Pele: Who is Hawaii’s volcanic fire goddess?

Hannah Wiley, USA Today Published 10:40 a.m. ET May 10, 2018

 

Sometimes referred to as Madame Pele, or Tutu – grandmother – Pele is hailed as the powerful force behind Kilauea’s decades-long eruptions. 

The volcano has been in a constant, on-off state of eruption since 1983, although this eruption is a more severe case.  

“She is very dynamic, sometimes very angry. Quick to anger and quick to forgive. But she’s a force to be reckoned with,” explained Kame’eleihiwa.

 

“We must treat the landscape and others on the landscape as if our lives depend on one another-people, forest, trees, fresh water,” she said. “The Pele reminds us that as short as our human life is we must be good stewards.”

She also said people in her community “come to pray, make offerings, watch in silence, or just come to be in the presence of creation because Pele is a visually dramatic phenomenon.”

As a hula performer, Kealiʻikanakaʻoleohaililani honors the memory of the property and lives lost through the years of Pele’s volcanic rage by sharing family stories, and through hula’s traditional songs, chants and dances.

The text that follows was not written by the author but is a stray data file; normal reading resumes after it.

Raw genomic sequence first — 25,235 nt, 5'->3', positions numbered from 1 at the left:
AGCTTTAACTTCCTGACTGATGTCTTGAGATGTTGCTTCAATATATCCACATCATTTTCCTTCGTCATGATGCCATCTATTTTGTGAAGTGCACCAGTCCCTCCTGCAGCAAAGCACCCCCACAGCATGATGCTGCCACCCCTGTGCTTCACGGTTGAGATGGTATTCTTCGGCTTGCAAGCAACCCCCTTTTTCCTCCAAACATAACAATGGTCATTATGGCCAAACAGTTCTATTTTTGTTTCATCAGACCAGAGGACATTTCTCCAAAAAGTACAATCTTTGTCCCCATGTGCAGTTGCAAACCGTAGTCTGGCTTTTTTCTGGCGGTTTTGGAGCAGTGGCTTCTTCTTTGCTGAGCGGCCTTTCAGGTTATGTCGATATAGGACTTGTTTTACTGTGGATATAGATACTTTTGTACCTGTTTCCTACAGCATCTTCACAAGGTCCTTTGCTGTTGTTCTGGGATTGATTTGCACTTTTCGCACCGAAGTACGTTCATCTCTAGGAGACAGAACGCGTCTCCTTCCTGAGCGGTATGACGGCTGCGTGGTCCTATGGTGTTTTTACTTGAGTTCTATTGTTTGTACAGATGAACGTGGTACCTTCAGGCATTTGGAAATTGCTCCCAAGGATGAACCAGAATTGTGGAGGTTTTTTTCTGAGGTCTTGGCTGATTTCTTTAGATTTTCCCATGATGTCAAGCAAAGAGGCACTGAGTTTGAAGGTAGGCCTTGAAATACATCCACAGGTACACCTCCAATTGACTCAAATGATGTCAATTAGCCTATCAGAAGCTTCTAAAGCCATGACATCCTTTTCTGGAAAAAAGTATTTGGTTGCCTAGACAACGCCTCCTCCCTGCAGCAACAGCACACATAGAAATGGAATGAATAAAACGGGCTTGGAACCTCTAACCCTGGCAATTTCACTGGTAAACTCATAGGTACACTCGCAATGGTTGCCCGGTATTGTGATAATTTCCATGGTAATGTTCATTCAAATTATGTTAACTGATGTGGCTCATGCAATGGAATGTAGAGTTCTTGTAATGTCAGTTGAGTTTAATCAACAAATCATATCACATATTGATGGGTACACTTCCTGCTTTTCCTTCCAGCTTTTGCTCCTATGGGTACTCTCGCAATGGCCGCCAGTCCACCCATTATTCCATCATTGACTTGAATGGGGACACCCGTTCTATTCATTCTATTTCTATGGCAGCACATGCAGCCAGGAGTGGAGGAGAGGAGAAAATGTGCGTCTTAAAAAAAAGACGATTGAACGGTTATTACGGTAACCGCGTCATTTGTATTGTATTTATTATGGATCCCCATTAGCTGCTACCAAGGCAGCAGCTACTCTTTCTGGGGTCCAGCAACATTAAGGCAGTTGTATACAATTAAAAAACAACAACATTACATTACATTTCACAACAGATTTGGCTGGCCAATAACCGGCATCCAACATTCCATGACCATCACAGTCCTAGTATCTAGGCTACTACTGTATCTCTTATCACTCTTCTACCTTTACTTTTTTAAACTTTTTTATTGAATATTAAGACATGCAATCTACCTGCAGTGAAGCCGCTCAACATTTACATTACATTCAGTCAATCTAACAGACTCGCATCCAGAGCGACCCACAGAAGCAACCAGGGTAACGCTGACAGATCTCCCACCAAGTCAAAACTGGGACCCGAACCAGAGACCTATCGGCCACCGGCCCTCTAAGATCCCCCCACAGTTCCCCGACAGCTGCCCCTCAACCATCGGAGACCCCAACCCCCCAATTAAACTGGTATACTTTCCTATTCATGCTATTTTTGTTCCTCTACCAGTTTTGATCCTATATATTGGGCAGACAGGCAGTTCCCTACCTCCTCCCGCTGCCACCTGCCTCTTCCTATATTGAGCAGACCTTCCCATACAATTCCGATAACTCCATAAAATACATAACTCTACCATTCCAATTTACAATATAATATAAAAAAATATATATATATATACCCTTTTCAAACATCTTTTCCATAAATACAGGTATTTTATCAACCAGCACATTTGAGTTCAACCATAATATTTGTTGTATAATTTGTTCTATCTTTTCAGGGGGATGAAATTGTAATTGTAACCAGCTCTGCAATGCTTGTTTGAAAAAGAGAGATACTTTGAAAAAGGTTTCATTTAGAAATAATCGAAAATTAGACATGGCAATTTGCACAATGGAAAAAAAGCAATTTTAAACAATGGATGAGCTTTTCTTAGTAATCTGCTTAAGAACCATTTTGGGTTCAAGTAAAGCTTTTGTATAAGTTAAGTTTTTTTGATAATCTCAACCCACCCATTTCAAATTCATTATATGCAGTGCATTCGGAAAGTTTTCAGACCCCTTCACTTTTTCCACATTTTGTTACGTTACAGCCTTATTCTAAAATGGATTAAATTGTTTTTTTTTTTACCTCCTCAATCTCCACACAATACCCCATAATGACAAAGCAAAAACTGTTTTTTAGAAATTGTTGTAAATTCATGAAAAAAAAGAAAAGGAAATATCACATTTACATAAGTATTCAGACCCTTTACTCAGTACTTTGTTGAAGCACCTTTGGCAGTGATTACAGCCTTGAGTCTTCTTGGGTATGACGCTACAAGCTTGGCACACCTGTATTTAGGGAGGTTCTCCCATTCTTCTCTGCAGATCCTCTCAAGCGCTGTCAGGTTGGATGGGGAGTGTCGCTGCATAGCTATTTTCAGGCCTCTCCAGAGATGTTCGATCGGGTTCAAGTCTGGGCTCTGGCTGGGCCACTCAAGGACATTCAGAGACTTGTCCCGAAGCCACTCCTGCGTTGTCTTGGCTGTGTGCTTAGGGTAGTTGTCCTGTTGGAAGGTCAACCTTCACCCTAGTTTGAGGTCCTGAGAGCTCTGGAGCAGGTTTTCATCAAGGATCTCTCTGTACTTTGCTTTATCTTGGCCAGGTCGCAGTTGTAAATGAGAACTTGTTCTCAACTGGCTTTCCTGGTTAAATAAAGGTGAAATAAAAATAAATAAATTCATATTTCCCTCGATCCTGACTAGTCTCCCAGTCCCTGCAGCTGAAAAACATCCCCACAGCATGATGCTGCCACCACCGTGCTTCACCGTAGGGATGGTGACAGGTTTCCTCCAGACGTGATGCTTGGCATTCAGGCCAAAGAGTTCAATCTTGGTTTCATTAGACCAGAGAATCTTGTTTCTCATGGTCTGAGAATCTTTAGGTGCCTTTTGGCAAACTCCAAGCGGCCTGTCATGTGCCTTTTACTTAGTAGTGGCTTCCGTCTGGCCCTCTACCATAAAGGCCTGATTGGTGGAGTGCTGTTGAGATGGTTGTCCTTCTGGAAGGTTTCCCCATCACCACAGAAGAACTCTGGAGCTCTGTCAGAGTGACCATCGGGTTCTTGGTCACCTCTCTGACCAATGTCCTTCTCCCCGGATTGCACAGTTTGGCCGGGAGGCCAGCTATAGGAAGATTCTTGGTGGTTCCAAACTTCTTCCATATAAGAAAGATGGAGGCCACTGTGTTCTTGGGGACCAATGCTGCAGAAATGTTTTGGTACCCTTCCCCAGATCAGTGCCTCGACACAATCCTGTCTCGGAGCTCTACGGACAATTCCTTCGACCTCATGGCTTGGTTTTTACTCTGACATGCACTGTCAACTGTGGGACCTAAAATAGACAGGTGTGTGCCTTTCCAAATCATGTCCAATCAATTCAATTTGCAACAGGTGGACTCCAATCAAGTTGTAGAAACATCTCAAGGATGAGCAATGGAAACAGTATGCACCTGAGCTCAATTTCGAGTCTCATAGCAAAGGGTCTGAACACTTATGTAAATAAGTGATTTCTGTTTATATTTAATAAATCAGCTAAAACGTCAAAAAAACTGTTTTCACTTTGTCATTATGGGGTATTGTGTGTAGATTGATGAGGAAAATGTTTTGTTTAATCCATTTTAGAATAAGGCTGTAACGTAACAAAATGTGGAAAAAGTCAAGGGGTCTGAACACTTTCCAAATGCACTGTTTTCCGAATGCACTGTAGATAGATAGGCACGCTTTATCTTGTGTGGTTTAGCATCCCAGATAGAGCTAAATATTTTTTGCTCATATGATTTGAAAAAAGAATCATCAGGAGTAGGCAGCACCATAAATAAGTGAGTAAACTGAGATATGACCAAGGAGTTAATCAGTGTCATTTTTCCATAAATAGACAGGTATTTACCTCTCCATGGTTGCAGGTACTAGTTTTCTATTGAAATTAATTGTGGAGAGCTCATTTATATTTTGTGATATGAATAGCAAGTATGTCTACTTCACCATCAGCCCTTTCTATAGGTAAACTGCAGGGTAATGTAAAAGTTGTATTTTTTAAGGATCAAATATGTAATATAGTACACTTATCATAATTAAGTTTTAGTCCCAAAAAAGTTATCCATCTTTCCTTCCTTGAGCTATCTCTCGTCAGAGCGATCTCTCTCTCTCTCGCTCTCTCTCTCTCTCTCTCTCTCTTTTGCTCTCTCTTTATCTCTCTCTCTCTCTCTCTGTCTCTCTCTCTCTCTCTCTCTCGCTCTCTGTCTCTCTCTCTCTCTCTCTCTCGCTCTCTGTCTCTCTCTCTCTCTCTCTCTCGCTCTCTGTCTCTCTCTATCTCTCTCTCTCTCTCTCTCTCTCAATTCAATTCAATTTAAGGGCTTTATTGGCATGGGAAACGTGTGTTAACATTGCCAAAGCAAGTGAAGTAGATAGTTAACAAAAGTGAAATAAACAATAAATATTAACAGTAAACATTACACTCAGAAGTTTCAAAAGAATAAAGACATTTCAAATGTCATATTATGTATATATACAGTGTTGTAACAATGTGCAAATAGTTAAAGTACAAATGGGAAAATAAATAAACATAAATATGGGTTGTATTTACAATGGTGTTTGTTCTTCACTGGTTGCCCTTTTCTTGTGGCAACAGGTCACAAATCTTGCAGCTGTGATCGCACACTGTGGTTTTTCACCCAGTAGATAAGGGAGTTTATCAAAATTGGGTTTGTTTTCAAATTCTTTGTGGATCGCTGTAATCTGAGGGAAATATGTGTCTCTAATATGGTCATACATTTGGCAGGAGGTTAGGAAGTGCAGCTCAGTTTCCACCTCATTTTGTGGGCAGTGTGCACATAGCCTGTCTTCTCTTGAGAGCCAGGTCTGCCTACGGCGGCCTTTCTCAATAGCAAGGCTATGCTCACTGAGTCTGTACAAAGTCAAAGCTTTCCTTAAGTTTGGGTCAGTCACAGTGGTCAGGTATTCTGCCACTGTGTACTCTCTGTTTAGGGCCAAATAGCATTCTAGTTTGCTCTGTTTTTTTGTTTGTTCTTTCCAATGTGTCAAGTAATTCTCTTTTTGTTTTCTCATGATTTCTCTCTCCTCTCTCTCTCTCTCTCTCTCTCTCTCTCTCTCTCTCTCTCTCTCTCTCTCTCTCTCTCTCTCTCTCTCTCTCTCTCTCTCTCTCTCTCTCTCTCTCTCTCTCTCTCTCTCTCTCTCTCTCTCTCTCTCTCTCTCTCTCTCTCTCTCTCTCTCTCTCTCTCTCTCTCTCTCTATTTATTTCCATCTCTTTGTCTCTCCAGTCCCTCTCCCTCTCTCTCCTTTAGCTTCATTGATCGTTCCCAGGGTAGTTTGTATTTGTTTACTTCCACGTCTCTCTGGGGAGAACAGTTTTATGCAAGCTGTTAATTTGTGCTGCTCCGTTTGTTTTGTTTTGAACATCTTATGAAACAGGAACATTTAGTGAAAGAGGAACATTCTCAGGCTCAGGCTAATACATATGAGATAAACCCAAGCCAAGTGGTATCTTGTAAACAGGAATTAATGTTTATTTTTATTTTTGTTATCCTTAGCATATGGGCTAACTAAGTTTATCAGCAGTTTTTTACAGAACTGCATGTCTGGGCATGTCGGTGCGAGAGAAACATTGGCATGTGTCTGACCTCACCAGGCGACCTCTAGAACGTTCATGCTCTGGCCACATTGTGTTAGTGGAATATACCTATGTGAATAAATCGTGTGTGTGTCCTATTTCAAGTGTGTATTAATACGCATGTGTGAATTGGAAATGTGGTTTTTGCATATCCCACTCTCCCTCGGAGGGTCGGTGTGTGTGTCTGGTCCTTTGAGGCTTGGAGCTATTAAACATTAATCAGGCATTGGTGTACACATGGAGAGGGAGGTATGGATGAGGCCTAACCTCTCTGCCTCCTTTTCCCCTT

‘This is Pele’s place’

Sometimes, Kame’eleihiwa said, Pele needs to cleanse the land. It’s the akua’s way of reminding the people how the island must be treated, and that she feels the desecration of the land. 

“This is Pele’s place,” Kame’eleihiwa said. “And we as descendants of akua and descendants of the land need to live in harmony with the elements and the land. Humans are not the most important things on the earth, the elements are.” 

At the end of the day, Pele will take what is rightfully hers. 

“As long as Pele is erupting, we say she is dancing,” said Kame’eleihiwa, who referenced the sudden uptick in earthquakes as Pele in labor. “She is giving birth to land.”

Photograph by Diana Dunlap taken in hawaii from a boat next to the eruption 2013

 

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